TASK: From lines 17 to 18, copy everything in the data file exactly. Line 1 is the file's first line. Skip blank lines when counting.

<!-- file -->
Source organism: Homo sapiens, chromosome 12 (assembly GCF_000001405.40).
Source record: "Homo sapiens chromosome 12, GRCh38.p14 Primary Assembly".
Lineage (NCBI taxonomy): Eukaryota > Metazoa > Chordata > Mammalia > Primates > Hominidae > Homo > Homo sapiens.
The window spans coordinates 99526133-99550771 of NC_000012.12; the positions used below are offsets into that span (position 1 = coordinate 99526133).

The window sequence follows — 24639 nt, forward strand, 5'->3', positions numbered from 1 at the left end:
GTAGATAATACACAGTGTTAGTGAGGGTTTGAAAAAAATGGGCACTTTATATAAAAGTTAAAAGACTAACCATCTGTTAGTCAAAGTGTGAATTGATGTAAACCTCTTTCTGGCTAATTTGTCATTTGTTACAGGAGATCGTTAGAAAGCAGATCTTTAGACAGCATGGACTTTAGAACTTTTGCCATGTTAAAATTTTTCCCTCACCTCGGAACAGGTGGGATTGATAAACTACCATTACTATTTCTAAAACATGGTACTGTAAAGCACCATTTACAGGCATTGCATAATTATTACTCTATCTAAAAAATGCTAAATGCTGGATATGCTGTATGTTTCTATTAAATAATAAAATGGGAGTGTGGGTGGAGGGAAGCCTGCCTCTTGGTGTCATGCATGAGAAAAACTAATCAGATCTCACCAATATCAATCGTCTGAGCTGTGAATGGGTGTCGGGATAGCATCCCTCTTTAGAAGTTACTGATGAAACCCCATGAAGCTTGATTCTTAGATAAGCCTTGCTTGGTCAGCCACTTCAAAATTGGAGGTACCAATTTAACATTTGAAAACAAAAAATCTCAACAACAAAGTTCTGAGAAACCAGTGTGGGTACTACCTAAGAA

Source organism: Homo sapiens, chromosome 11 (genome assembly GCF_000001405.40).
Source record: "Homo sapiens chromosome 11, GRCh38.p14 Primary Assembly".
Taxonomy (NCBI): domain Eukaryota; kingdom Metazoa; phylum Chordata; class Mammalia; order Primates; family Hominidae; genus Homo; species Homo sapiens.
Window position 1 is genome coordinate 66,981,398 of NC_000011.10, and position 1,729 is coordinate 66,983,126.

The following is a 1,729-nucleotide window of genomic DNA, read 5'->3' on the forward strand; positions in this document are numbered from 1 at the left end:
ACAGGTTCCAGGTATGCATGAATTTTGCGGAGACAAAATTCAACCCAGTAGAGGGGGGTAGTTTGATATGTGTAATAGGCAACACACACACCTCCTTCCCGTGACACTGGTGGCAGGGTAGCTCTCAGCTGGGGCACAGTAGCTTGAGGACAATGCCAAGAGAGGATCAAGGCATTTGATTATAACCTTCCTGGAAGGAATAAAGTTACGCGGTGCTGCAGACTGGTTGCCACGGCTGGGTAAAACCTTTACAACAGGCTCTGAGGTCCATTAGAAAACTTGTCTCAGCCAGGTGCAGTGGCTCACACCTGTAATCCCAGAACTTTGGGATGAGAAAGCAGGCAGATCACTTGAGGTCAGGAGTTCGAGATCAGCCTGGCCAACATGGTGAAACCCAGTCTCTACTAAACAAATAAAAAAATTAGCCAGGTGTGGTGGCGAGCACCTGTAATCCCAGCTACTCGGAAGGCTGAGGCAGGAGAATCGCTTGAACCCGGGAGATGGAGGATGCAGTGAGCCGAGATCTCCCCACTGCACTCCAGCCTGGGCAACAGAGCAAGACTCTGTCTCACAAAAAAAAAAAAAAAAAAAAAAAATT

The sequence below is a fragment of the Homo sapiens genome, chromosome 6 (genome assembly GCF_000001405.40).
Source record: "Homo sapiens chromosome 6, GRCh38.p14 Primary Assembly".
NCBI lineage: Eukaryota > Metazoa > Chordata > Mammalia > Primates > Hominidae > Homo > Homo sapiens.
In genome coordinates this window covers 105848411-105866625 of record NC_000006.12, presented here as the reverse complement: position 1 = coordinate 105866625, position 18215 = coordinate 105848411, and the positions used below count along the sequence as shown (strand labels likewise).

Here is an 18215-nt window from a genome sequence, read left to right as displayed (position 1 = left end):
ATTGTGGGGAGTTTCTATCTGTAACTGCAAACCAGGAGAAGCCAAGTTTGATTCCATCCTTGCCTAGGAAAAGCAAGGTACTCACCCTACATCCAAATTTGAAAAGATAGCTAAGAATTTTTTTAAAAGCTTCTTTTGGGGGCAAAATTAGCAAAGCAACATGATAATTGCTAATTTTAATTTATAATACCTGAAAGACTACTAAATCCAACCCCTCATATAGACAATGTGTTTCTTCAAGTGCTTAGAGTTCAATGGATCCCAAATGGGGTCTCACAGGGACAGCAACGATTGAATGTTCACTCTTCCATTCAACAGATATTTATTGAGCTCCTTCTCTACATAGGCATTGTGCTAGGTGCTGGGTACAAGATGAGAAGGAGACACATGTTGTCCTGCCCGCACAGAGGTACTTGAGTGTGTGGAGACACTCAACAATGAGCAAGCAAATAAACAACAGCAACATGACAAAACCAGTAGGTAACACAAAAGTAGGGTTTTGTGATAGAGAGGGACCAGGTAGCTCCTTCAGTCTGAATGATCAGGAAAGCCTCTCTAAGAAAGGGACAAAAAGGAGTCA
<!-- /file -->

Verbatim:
Here is an 18215-nt window from a genome sequence, read left to right as displayed (position 1 = left end):
ATTGTGGGGAGTTTCTATCTGTAACTGCAAACCAGGAGAAGCCAAGTTTGATTCCATCCTTGCCTAGGAAAAGCAAGGTACTCACCCTACATCCAAATTTGAAAAGATAGCTAAGAATTTTTTTAAAAGCTTCTTTTGGGGGCAAAATTAGCAAAGCAACATGATAATTGCTAATTTTAATTTATAATACCTGAAAGACTACTAAATCCAACCCCTCATATAGACAATGTGTTTCTTCAAGTGCTTAGAGTTCAATGGATCCCAAATGGGGTCTCACAGGGACAGCAACGATTGAATGTTCACTCTTCCATTCAACAGATATTTATTGAGCTCCTTCTCTACATAGGCATTGTGCTAGGTGCTGGGTACAAGATGAGAAGGAGACACATGTTGTCCTGCCCGCACAGAGGTACTTGAGTGTGTGGAGACACTCAACAATGAGCAAGCAAATAAACAACAGCAACATGACAAAACCAGTAGGTAACACAAAAGTAGGGTTTTGTGATAGAGAGGGACCAGGTAGCTCCTTCAGTCTGAATGATCAGGAAAGCCTCTCTAAGAAAGGGACAAAAAGGAGTCA